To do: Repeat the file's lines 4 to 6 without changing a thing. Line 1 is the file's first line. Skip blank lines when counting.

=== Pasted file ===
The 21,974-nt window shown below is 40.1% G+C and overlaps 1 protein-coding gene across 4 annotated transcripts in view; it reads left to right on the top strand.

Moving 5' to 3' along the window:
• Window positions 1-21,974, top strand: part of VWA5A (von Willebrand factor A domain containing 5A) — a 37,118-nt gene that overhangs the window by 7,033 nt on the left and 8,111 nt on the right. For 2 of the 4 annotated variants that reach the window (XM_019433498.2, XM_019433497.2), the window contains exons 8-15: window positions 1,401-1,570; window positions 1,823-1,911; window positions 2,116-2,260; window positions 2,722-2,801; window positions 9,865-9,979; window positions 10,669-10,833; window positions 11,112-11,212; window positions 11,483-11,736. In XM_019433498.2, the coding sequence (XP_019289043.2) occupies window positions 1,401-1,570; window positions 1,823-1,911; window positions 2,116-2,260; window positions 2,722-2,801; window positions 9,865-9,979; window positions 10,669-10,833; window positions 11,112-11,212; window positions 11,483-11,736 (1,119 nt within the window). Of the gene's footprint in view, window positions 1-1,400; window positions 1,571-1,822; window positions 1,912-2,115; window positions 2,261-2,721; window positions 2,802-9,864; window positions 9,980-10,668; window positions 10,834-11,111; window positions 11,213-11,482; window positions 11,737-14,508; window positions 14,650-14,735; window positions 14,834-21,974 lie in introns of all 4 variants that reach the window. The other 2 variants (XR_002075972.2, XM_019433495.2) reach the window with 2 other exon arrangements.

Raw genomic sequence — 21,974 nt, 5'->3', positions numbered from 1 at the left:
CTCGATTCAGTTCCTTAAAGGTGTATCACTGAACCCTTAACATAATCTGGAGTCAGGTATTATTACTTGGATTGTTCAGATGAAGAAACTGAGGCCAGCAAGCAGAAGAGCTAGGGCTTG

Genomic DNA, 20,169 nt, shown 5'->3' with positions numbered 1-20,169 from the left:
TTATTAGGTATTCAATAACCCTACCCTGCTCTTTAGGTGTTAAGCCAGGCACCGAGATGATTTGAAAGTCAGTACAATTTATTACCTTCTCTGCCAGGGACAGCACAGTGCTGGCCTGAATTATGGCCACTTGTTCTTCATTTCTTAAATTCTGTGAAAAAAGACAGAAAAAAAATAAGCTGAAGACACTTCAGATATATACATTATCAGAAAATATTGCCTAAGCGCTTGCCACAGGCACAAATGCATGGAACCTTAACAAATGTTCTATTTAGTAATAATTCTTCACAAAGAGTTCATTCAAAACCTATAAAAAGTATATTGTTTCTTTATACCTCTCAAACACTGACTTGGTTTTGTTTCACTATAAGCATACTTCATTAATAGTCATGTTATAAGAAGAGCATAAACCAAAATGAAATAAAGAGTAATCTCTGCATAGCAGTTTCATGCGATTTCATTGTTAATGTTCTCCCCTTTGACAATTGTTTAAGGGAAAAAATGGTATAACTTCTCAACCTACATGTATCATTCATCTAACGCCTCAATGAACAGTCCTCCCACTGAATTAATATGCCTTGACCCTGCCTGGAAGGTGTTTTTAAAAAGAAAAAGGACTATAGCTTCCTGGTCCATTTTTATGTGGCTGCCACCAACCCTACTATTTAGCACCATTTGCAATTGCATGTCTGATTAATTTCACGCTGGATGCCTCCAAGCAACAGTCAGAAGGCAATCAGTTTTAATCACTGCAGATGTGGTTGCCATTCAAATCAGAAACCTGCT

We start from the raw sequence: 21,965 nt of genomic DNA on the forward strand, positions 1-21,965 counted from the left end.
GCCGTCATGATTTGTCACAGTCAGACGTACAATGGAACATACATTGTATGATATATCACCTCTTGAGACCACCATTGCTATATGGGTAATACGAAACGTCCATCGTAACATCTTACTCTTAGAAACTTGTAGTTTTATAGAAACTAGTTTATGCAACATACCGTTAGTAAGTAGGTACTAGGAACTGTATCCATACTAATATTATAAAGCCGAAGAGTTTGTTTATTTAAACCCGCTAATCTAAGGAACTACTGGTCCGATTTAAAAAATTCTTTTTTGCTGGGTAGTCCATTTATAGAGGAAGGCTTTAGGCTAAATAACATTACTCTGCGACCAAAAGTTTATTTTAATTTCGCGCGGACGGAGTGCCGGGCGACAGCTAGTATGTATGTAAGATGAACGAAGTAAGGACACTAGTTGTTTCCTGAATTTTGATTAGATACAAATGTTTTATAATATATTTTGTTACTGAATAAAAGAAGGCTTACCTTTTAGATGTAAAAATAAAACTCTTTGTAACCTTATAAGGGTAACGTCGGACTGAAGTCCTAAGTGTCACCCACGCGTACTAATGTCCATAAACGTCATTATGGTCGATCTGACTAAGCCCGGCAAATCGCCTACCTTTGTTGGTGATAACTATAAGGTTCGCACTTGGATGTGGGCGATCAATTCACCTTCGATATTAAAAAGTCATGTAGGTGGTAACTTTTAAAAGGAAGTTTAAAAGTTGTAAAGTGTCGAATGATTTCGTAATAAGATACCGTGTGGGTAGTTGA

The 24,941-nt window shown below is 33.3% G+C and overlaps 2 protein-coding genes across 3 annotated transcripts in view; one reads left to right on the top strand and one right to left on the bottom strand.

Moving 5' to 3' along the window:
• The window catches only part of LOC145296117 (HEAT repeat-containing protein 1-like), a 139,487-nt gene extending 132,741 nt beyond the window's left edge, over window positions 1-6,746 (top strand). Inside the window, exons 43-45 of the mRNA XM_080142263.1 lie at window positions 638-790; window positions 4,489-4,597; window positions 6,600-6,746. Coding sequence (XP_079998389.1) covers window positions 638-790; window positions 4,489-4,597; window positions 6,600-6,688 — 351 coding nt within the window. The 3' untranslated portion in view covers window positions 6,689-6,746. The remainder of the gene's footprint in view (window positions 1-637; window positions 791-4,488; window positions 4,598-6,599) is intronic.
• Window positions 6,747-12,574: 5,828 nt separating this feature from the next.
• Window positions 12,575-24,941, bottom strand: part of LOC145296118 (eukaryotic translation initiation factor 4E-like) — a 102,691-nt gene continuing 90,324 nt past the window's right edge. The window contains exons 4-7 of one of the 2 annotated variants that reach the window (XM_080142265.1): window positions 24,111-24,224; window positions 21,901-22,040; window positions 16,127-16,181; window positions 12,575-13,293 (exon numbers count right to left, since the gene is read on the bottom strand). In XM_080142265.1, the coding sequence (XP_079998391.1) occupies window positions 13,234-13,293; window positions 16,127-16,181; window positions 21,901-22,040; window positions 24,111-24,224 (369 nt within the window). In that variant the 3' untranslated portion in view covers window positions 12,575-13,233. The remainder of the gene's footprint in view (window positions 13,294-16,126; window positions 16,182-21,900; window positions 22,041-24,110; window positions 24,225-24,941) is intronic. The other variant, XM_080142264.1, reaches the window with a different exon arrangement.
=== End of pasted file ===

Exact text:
Raw genomic sequence — 21,974 nt, 5'->3', positions numbered from 1 at the left:
CTCGATTCAGTTCCTTAAAGGTGTATCACTGAACCCTTAACATAATCTGGAGTCAGGTATTATTACTTGGATTGTTCAGATGAAGAAACTGAGGCCAGCAAGCAGAAGAGCTAGGGCTTG

Genomic DNA, 20,169 nt, shown 5'->3' with positions numbered 1-20,169 from the left: